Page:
A new bill introduced in California’s state legislature would put the state in charge of setting rates for medical services covered by private insurers, setting up a battle between consumer groups and the lobbyists for the healthcare industry.
The Los Angeles Times explains that the bill would set up a state rate-setting commission that would base its prices off Medicare—which physicians and hospital often complain pays less than commercial insurance. It would cover everything from hospitalizations to office visits in plans offered by employers and those sold on the individual market.
The bill’s sponsor, California Assemblyman Ash Kalra, a Democrat from San Jose, said the aim is to shift the conversation on healthcare from expanding coverage to limiting the cost of care. To Theodore Mazer, MD, president of the California Medical Association, the legislation is a “poorly conceived, unprecedented threat to patient access to healthcare” that would drive physicians out of the state, raise out-of-pocket costs and result in “government-sanctioned rationing of care.”
The bill does include an appeals process for providers to justify charging above the state-set rates, but California Hospital Association senior vice president Dietmar Grellman dismissed that as “an empty promise.”
“The whole purpose of this bill is to reduce payments to hospitals,” Grellman said. “No matter what happens, they're taking money out of the system. All the appeals process would do is adjust the amount of losses.”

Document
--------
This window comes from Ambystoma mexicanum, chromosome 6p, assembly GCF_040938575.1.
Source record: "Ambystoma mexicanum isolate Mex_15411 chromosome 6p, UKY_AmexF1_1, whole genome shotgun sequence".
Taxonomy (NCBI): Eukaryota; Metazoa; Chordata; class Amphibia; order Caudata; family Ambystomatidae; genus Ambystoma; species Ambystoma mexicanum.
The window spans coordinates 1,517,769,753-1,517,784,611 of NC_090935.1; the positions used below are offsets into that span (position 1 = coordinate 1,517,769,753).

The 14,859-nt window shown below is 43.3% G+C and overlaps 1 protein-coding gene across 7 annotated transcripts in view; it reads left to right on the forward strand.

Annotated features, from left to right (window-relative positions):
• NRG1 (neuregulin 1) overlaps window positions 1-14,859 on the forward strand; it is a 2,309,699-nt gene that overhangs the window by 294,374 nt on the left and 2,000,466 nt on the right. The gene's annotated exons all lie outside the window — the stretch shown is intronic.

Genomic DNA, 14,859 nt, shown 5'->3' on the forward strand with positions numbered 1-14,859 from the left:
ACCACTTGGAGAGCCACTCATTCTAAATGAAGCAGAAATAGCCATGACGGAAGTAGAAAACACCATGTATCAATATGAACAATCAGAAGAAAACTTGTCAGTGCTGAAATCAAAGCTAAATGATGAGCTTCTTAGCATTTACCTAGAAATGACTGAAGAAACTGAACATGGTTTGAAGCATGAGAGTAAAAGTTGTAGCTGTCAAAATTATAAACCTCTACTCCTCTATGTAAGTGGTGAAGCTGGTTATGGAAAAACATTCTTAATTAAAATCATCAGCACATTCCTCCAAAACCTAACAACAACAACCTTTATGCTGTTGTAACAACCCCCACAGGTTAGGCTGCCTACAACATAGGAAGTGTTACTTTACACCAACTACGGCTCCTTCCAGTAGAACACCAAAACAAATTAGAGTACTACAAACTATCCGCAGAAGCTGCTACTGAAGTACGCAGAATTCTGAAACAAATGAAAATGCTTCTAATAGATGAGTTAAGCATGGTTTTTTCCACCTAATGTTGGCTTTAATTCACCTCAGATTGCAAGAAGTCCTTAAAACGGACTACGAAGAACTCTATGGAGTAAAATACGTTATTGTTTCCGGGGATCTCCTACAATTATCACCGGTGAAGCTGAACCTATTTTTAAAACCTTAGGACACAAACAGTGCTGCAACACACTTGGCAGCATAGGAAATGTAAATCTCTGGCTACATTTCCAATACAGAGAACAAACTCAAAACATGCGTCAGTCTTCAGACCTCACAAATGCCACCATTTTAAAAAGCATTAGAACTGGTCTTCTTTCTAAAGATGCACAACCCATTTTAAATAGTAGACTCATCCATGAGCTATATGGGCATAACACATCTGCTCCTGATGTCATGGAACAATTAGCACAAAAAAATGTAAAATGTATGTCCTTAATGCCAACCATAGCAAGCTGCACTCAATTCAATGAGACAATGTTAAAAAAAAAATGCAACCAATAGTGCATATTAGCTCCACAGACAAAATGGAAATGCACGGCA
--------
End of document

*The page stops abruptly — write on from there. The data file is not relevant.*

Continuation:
The proposal is modeled off Maryland’s “global budgeting” program, which has exceeded CMS targets on limiting growth in hospital revenue and Medicare expenditures while also meeting quality improvement goals on reducing the rate of hospital-acquired infections. Other studies, however, have shown it hasn’t changed utilization of services or reduced spending at rural hospitals.
California’s proposal would go beyond Maryland’s project by covering all services included in private insurance plans, rather than hospital inpatient, outpatient and emergency department services. While health economists are split on whether rate-setting by the government will negatively affect quality or service, there’s little argument that such an entity would have a major impact on rising prices for care in California.
“A commission looking at costs, looking at what drives it, looking at who the actors are — you can call out people [responsible for high prices],” said Richard Scheffler, PHD, a health economist with the University of California, Berkeley. “That could be very, very powerful.”
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